November 5, 2021

Lowell CHC Named A Top 100 Women-Led Businesses in Massachusetts

The Commonwealth Institute and The Boston Globe Magazine Name Lowell Community Health Center to Top 100 Women-Led Businesses in Massachusetts
   
Annual award highlights women business leaders who are making a significant impact on the state’s economy

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Boston (November 5, 2021) –  The Commonwealth Institute (TCI), together with its partner The Boston Globe, today announced Lowell Community Health Center was a part of the 21st annual Top 100 Women-Led Businesses in Massachusetts list, recognizing the honorees during a virtual event. These 100 organizations generated nearly $67 billion in total revenue in 2020, demonstrating that women are key drivers of the state’s economy.

“We are honored to once again be recognized as one of the Commonwealth’s top Women Lead Businesses. We are in such great company with two other local, Lowell organizations, UMass Lowell and D’Youville Life & Wellness Community,” said Susan West Levine, CEO of Lowell Community Health Center. “This recognition reflects the tremendous hard work, and dedication to our community and patients shown by all staff of our health center. Their impact during this pandemic has been immeasurable.”

“The organizations on this year’s diverse list are driving innovation across the country, from increased manufacturing capacity to breakthroughs in clinical care and therapeutics” said TCI Chief Executive Officer Elizabeth L. Hailer. “We are honored to celebrate the Top 100 women leaders and hopes it inspires others to drive for success here in our region and beyond.”

This is the 21st year that TCI – a Boston-based nonprofit organization devoted to advancing women in leadership positions — created the list through a nomination process and reviewed both for-profit and not-for-profit organizations, and the 9th year that the list was created in collaboration with the Boston Globe Magazine. In addition to revenue or operating budget, factors considered in the evaluation included workplace and management diversity, board makeup, and innovative projects. The full list will be published in the Globe Magazine’s Women & Power issue at bostonglobe.com/magazine on November 5 and in print on November 7.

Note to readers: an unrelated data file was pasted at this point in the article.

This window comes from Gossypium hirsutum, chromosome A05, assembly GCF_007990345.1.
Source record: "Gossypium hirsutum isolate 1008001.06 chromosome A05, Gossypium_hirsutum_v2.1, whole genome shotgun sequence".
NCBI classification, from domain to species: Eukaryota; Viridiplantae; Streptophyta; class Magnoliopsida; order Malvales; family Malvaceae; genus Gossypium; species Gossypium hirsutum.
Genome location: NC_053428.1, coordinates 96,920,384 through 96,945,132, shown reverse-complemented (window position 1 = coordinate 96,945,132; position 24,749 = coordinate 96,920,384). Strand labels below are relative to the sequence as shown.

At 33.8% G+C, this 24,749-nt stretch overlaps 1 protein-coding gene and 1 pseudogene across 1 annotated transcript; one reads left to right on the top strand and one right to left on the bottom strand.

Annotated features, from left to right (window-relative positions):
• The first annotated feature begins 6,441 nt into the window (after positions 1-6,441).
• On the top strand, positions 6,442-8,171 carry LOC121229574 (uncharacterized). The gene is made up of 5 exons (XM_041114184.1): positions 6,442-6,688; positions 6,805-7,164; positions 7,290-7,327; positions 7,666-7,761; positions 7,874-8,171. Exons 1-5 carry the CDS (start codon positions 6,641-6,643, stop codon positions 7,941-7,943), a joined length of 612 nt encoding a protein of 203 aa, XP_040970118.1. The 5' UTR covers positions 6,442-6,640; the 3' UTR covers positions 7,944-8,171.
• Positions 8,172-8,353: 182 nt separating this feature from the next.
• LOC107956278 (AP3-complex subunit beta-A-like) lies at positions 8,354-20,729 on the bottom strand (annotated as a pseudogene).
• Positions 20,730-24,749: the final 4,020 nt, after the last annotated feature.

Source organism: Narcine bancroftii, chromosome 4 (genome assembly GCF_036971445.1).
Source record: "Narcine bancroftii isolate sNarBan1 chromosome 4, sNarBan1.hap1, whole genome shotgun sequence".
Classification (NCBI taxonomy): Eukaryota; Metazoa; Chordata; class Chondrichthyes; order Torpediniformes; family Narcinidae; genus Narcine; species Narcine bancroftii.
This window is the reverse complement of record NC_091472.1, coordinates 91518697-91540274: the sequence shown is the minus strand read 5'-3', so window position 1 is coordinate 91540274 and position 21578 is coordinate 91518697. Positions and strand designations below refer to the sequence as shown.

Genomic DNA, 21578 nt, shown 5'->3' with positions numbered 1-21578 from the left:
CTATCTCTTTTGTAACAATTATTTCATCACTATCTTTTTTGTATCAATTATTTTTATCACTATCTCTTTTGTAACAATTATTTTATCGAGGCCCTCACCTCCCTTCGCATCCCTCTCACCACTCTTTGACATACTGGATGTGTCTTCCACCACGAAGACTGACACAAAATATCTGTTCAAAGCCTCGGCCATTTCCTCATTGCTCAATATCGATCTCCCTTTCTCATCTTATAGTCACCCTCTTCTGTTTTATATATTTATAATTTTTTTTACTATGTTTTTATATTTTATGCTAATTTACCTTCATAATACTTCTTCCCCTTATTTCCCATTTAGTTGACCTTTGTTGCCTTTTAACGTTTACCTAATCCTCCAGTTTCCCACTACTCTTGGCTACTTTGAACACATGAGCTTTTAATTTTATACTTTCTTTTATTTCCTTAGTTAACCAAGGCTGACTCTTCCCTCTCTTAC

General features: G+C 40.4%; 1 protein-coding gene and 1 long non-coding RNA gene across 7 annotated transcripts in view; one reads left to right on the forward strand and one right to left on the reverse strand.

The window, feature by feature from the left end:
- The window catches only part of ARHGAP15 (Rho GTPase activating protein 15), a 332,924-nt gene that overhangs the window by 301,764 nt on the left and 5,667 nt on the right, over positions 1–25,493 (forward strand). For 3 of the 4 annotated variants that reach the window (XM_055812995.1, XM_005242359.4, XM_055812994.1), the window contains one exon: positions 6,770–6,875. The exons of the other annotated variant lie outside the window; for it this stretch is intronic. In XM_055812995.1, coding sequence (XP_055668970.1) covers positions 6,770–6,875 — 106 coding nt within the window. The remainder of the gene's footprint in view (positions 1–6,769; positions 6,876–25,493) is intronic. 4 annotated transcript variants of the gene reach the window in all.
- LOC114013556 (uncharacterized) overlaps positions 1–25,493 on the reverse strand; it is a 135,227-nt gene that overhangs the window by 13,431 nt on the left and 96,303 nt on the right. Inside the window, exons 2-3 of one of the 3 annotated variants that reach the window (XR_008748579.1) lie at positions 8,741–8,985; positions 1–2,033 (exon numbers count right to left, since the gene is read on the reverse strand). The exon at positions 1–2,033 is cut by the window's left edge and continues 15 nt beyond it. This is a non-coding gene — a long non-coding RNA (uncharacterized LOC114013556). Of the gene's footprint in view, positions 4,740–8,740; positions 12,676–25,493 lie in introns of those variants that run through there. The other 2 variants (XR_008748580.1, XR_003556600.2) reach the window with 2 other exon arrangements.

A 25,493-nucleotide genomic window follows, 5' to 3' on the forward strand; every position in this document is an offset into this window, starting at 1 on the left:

“We’re proud to once again partner with TCI to recognize these 100 remarkable companies—and the remarkable women who lead them,” said Globe Magazine editor Francis Storrs. “It’s a privilege to celebrate this year’s honorees for all they’ve accomplished, and for the example they’re setting for future generations of leaders.”

About Lowell Community Health Center: Founded in 1970, Lowell CHC serves as the “family doctor” for nearly half of Lowell’s population, seeking to “provide caring, quality, and culturally appropriate health services to the people of Greater Lowell, regardless of their financial status.” For information, visit www.lchealth.org or call 978.937.9700 

About The Commonwealth Institute (TCI): The Commonwealth Institute (TCI) is a non-profit organization that works with women CEOs, corporate executives, entrepreneurs, sole proprietors, and the rising generation of women leaders to help them build successful businesses, organizations, and careers in Massachusetts and Florida.  In short, TCI helps women in business achieve greater success! For 24 years, The Commonwealth Institute has provided a variety of opportunities to help women succeed on a personal and professional level while propelling their organizations forward.

About Boston Globe Media Partners, LLC: Boston Globe Media Partners, LLC provides news and information, entertainment, opinion and analysis through its multimedia properties. BGMP includes The Boston Globe, Globe.com, Boston.com, STAT, and Globe Direct.

January 25, 2021

Lowell Community Health Center awarded $187,980 HRSA Grant to Control Hypertension

Lowell CHC has been awarded a $187,980 grant from the Department of Health and Human Services – Health Resources and Services Administration (HRSA) to help health center patients with hypertension improve their blood pressure control. 

November 17, 2020

Lowell CHC ranks among top 100 women-led businesses in MA